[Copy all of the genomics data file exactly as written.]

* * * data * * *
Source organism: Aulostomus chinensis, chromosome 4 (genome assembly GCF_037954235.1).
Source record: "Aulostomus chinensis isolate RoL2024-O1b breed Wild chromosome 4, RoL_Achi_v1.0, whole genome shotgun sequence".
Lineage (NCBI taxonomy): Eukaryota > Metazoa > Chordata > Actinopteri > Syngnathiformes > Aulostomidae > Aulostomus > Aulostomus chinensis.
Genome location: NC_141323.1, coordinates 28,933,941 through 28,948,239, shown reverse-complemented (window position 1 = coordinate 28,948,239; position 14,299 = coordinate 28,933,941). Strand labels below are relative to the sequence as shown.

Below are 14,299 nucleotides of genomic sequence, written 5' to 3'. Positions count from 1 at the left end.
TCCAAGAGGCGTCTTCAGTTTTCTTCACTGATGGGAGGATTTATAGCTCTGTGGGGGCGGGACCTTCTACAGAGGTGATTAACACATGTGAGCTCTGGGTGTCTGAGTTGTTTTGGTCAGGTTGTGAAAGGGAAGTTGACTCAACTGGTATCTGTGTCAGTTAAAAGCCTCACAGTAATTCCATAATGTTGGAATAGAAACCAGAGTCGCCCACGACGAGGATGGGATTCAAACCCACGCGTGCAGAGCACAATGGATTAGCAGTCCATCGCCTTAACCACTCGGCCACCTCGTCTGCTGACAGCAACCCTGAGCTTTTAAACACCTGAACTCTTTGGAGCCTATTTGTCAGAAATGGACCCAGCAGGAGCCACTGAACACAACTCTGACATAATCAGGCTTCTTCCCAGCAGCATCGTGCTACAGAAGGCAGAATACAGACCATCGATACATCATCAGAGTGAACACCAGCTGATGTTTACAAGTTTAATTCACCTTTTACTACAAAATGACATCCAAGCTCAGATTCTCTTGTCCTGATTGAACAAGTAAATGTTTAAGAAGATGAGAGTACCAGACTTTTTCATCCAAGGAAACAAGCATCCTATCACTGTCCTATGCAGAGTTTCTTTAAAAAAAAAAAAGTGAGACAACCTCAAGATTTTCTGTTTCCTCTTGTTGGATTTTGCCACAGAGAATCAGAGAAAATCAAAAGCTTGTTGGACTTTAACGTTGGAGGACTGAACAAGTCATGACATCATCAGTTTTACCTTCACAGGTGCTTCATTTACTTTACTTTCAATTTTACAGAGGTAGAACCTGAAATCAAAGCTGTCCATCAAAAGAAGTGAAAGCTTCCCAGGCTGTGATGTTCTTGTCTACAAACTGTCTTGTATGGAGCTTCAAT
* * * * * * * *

Source organism: Aulostomus chinensis, chromosome 4 (genome assembly GCF_037954235.1).
Source record: "Aulostomus chinensis isolate RoL2024-O1b breed Wild chromosome 4, RoL_Achi_v1.0, whole genome shotgun sequence".
Lineage (NCBI taxonomy): Eukaryota > Metazoa > Chordata > Actinopteri > Syngnathiformes > Aulostomidae > Aulostomus > Aulostomus chinensis.
Genome location: NC_141323.1, coordinates 28,933,941 through 28,948,239, shown reverse-complemented (window position 1 = coordinate 28,948,239; position 14,299 = coordinate 28,933,941). Strand labels below are relative to the sequence as shown.

Below are 14,299 nucleotides of genomic sequence, written 5' to 3'. Positions count from 1 at the left end.
TCCAAGAGGCGTCTTCAGTTTTCTTCACTGATGGGAGGATTTATAGCTCTGTGGGGGCGGGACCTTCTACAGAGGTGATTAACACATGTGAGCTCTGGGTGTCTGAGTTGTTTTGGTCAGGTTGTGAAAGGGAAGTTGACTCAACTGGTATCTGTGTCAGTTAAAAGCCTCACAGTAATTCCATAATGTTGGAATAGAAACCAGAGTCGCCCACGACGAGGATGGGATTCAAACCCACGCGTGCAGAGCACAATGGATTAGCAGTCCATCGCCTTAACCACTCGGCCACCTCGTCTGCTGACAGCAACCCTGAGCTTTTAAACACCTGAACTCTTTGGAGCCTATTTGTCAGAAATGGACCCAGCAGGAGCCACTGAACACAACTCTGACATAATCAGGCTTCTTCCCAGCAGCATCGTGCTACAGAAGGCAGAATACAGACCATCGATACATCATCAGAGTGAACACCAGCTGATGTTTACAAGTTTAATTCACCTTTTACTACAAAATGACATCCAAGCTCAGATTCTCTTGTCCTGATTGAACAAGTAAATGTTTAAGAAGATGAGAGTACCAGACTTTTTCATCCAAGGAAACAAGCATCCTATCACTGTCCTATGCAGAGTTTCTTTAAAAAAAAAAAAGTGAGACAACCTCAAGATTTTCTGTTTCCTCTTGTTGGATTTTGCCACAGAGAATCAGAGAAAATCAAAAGCTTGTTGGACTTTAACGTTGGAGGACTGAACAAGTCATGACATCATCAGTTTTACCTTCACAGGTGCTTCATTTACTTTACTTTCAATTTTACAGAGGTAGAACCTGAAATCAAAGCTGTCCATCAAAAGAAGTGAAAGCTTCCCAGGCTGTGATGTTCTTGTCTACAAACTGTCTTGTATGGAGCTTCAAT